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John's Journal: No Track, No Problem For Fastest Female In Minnesota

Hills-Beaver Creek Ninth-Grader Brynn Bakken Outruns Everybody

Posted: Wednesday, May 15, 2024 - 6:35 PM


Brynn Bakken wins the Class A 100 meters at the Trojan Relays in Worthington.


Brynn Bakken.

WORTHINGTON – Brynn Bakken is a marvel. She’s a sprinter, a speed merchant, a stick of dynamite, a four-sport farm kid from a small town. And during this 2024 track and field season, she’s the fastest female in Minnesota.

Brynn is not old enough to drive but man oh man does she speed.

The 15-year-old is a ninth-grader at Hills-Beaver Creek in extreme southwest Minnesota, a high school with an enrollment of 115 students. She qualified for the Class A state track meet as a seventh- and eighth-grader and seems destined to become a six-time state participant.

This spring, nearing the halfway point of her high school career, Bakken has marked herself as not only one of the top sprinters in Minnesota but one of the best in the upper Midwest. In fact, her personal best at 100 meters (11.90 seconds) is the 15th-fastest time in Minnesota high school history. That time also is the fastest of any female, regardless of school size, in the state this spring.  

Tuesday’s 70th annual two-class Trojan Relays in Worthington was a typical workday for Bakken. She won the 100, the 200, the long jump and anchored the winning 4x100 relay team (along with Trinity Olson, Ava Steinhoff and Brynn Rauk) as the Patriots won the Class A girls team title. In all four events, the Patriots’ winning times and distances were better than any of the Class AA schools competing in the meet.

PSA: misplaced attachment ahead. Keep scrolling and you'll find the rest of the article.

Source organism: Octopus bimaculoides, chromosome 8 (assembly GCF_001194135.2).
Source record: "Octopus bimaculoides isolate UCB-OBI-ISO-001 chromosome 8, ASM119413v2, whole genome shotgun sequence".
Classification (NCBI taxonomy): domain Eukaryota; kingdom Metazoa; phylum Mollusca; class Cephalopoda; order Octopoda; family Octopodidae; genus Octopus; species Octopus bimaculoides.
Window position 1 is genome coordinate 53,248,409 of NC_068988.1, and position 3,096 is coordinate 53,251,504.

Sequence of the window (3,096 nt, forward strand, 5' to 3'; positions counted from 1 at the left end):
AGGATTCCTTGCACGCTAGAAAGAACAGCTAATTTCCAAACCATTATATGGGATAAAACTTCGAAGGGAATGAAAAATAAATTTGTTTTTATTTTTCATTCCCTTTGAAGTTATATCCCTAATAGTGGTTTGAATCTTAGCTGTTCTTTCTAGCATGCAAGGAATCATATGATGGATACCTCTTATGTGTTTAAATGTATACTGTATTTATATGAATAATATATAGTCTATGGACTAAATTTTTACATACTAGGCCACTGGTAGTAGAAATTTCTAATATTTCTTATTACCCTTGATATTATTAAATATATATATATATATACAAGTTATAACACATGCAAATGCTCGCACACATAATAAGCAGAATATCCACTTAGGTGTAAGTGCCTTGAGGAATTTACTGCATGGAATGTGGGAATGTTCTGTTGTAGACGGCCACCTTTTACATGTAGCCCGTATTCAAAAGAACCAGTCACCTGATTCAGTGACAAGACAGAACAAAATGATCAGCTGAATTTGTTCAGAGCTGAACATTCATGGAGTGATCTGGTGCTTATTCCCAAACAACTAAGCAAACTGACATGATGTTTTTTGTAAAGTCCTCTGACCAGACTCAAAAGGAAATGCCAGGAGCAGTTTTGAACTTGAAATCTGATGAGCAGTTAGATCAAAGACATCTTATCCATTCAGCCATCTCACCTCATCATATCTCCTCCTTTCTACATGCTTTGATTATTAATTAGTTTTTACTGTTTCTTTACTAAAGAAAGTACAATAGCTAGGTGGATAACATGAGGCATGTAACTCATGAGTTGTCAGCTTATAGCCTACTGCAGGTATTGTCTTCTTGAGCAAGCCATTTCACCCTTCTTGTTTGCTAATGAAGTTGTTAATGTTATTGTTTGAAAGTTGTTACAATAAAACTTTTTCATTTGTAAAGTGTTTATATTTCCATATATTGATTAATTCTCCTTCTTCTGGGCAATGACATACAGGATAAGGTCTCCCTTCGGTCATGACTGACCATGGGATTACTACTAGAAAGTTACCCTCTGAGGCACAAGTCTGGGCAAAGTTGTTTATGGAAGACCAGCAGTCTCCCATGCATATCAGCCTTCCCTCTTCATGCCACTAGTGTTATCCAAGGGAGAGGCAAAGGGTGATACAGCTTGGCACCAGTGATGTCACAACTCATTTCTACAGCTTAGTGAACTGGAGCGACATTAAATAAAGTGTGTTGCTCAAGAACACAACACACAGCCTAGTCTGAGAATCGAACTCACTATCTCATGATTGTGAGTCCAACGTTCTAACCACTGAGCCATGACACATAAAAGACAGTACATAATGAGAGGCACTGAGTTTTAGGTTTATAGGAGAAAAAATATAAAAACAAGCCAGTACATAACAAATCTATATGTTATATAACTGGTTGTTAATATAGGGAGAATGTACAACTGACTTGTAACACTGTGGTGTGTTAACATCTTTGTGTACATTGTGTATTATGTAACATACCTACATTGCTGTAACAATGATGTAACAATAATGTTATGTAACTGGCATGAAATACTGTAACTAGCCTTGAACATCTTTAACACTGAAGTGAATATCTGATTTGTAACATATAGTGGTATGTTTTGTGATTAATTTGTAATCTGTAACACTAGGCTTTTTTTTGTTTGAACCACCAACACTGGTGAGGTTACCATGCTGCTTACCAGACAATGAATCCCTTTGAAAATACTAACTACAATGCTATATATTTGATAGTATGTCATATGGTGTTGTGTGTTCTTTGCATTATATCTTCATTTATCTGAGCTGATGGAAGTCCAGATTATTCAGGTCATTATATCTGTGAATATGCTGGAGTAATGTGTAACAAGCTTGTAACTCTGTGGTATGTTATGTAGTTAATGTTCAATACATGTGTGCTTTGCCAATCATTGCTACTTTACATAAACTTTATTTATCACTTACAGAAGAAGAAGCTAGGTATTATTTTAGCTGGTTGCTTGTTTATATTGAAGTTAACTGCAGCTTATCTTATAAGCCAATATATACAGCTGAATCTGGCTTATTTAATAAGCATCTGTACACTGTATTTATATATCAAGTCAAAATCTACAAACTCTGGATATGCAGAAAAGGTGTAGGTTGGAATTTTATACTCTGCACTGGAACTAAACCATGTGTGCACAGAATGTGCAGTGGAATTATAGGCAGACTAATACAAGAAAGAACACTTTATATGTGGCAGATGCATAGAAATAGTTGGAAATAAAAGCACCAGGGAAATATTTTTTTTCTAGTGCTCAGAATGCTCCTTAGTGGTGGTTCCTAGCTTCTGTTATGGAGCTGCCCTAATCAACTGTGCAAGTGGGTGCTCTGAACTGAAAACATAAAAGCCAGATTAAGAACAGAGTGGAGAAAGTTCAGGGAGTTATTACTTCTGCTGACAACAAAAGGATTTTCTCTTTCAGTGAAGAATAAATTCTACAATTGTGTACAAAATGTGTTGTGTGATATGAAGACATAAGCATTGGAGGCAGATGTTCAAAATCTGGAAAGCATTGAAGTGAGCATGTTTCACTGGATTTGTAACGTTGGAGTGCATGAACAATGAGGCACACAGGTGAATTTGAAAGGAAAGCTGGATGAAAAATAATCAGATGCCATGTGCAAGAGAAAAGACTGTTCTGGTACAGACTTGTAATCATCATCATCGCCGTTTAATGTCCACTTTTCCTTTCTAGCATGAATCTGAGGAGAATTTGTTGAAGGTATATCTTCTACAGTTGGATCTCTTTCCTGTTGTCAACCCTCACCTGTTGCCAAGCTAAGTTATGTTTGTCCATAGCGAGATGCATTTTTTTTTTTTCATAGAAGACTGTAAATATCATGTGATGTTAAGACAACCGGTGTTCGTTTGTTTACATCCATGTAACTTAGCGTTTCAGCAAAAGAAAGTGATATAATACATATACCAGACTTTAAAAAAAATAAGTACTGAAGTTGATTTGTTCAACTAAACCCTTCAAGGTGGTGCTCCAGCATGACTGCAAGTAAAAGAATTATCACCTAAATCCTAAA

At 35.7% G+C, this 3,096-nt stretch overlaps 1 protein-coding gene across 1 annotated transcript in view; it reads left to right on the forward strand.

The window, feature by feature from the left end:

It’s pretty amazing when you look at what Brynn has already accomplished and then toss in this informational nugget: Hills-Beaver Creek has no track and almost nothing in the way of track and field practice facilities. The only real training area they have is a high jump pit. They have cobbled together throwing circles for the discus and shot put athletes, but they may not be absolutely regulation.

Rex Metzger, who coaches track and football at Hills-Beaver Creek, said the track and field athletes have learned to treat early-season competitions as practices.

Bakken and the other sprinters work out indoors a lot, setting up starting blocks on carpet inside the gym “and then we just go from there,” she said.

“It would be nice to have our own track because then we could get more reps in, but we've learned to cope with it.”

She only wears her size 8½ spikes at meets, since there is no real track surface for workouts. But when the spikes go on, the fast times come out.

Brynn ran that 11.90 in winning the 100 meters at the Hamline Elite Meet in late April, racing against the best sprinters in the state regardless of school enrollment on a track where she had never set foot before. And a week later, at the prestigious Howard Wood Dakota Relays in Sioux Falls, she won the 100 in 11.98 seconds, topping a field of 64 athletes in that event.

Bakken holds school records in the 100 meters, the 200 (25.72), the triple jump (35 feet, 8.25 inches) and as a member of the 4x100 relay team (50.98).